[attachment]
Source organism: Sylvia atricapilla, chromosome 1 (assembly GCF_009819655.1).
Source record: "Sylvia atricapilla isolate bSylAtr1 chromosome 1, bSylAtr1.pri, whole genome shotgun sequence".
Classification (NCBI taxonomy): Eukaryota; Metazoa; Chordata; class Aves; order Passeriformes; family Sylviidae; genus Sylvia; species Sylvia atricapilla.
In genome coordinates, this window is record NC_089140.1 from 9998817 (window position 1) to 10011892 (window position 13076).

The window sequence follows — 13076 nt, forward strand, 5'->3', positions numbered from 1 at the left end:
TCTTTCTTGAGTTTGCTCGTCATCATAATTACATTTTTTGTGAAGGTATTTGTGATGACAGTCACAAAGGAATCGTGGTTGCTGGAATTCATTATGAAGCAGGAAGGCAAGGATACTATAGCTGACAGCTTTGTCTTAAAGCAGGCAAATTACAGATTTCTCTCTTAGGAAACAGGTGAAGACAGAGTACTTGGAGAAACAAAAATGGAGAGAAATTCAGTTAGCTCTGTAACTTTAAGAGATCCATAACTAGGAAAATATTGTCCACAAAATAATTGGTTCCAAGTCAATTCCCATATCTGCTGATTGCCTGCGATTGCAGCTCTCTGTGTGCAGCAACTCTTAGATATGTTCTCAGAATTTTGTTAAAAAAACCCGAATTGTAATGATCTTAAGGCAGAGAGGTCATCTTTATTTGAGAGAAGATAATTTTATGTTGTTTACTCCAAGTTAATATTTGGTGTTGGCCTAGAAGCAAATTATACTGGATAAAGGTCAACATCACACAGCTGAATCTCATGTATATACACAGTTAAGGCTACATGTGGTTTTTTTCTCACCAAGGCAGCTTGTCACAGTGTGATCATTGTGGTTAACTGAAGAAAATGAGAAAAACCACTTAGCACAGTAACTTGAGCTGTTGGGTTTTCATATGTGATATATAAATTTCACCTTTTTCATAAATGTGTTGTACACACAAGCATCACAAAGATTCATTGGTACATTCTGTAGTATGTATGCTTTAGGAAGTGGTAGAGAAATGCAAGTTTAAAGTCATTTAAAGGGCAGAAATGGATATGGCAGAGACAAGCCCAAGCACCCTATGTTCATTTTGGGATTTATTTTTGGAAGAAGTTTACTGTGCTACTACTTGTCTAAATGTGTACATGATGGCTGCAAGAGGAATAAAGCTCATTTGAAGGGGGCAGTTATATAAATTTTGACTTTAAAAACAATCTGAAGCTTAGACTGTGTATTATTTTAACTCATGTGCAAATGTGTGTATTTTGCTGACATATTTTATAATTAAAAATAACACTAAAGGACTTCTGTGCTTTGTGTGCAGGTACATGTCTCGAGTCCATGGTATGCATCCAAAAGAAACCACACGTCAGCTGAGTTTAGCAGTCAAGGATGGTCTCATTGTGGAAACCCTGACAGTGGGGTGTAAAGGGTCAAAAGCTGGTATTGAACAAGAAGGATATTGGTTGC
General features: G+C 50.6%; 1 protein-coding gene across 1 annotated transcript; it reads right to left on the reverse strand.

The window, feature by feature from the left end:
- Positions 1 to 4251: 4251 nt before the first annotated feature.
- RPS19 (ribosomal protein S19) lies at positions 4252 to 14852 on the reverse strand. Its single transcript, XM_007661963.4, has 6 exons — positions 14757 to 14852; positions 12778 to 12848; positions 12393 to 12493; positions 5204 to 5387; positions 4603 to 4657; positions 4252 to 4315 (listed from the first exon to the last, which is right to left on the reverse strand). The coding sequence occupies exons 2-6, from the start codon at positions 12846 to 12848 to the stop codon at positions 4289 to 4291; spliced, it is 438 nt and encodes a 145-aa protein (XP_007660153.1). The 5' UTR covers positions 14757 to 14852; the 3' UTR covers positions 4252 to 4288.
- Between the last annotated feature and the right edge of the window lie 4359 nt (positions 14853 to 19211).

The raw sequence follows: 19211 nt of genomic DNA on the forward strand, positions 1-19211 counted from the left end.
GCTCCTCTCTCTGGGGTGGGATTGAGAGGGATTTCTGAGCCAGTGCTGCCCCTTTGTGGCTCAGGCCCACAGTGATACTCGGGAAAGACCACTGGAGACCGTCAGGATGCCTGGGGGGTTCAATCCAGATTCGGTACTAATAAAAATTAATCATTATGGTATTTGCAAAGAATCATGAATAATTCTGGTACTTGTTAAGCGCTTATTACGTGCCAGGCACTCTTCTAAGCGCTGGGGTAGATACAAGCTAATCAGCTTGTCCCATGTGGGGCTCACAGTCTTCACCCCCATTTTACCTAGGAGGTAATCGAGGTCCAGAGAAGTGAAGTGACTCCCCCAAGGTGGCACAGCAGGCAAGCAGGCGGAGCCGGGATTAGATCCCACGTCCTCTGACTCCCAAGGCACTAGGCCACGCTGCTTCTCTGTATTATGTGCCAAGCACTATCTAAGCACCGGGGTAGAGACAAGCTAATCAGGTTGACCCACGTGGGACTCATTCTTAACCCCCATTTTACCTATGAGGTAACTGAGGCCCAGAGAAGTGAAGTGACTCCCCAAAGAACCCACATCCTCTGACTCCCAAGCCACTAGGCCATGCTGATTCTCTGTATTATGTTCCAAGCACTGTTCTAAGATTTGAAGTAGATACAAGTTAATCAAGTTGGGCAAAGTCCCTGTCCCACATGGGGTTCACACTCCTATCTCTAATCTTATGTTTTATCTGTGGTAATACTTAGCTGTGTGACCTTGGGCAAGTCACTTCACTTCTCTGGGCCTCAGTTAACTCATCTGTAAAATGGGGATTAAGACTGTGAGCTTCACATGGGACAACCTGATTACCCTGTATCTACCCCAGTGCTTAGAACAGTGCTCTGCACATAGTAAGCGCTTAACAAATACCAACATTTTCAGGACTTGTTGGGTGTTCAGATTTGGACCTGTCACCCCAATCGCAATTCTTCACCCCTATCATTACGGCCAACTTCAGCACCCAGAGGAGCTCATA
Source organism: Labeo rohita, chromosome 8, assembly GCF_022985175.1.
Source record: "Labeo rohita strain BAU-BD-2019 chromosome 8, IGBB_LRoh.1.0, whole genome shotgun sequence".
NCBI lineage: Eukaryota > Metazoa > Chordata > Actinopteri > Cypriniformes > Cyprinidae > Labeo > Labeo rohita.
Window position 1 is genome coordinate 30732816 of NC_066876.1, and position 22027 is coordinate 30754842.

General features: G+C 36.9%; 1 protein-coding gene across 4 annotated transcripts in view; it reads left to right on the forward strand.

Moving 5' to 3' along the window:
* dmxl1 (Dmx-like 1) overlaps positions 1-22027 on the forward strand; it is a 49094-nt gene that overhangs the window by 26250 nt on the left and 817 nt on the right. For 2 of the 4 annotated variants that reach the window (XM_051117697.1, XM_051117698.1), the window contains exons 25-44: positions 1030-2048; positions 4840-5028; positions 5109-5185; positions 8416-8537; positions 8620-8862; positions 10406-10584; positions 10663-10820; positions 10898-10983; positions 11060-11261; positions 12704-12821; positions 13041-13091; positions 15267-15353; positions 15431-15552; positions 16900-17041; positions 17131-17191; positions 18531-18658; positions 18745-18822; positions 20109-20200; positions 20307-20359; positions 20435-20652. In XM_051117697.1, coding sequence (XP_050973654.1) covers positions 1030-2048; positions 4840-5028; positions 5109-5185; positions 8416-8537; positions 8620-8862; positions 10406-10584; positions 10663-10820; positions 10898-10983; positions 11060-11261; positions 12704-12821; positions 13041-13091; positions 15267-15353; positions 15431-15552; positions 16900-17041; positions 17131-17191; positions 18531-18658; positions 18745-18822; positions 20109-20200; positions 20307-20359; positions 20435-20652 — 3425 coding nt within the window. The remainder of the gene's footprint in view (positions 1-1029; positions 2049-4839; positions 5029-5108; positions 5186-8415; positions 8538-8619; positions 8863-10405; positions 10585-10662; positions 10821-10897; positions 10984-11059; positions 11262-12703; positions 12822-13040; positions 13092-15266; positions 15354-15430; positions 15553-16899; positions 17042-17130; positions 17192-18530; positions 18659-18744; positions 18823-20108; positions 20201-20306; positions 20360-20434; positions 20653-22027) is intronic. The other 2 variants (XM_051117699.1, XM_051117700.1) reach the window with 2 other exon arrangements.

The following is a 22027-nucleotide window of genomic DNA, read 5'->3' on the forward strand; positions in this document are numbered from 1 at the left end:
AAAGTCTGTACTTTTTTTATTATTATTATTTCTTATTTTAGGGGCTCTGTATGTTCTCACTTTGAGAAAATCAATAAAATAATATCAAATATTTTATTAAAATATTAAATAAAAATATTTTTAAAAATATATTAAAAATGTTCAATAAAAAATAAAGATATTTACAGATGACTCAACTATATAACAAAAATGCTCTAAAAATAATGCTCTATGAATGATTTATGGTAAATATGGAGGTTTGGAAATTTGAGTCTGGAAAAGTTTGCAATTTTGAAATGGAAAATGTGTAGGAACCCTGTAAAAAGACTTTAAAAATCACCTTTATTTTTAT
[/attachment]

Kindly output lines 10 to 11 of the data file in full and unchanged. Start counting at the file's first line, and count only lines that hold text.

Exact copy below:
- RPS19 (ribosomal protein S19) lies at positions 4252 to 14852 on the reverse strand. Its single transcript, XM_007661963.4, has 6 exons — positions 14757 to 14852; positions 12778 to 12848; positions 12393 to 12493; positions 5204 to 5387; positions 4603 to 4657; positions 4252 to 4315 (listed from the first exon to the last, which is right to left on the reverse strand). The coding sequence occupies exons 2-6, from the start codon at positions 12846 to 12848 to the stop codon at positions 4289 to 4291; spliced, it is 438 nt and encodes a 145-aa protein (XP_007660153.1). The 5' UTR covers positions 14757 to 14852; the 3' UTR covers positions 4252 to 4288.
- Between the last annotated feature and the right edge of the window lie 4359 nt (positions 14853 to 19211).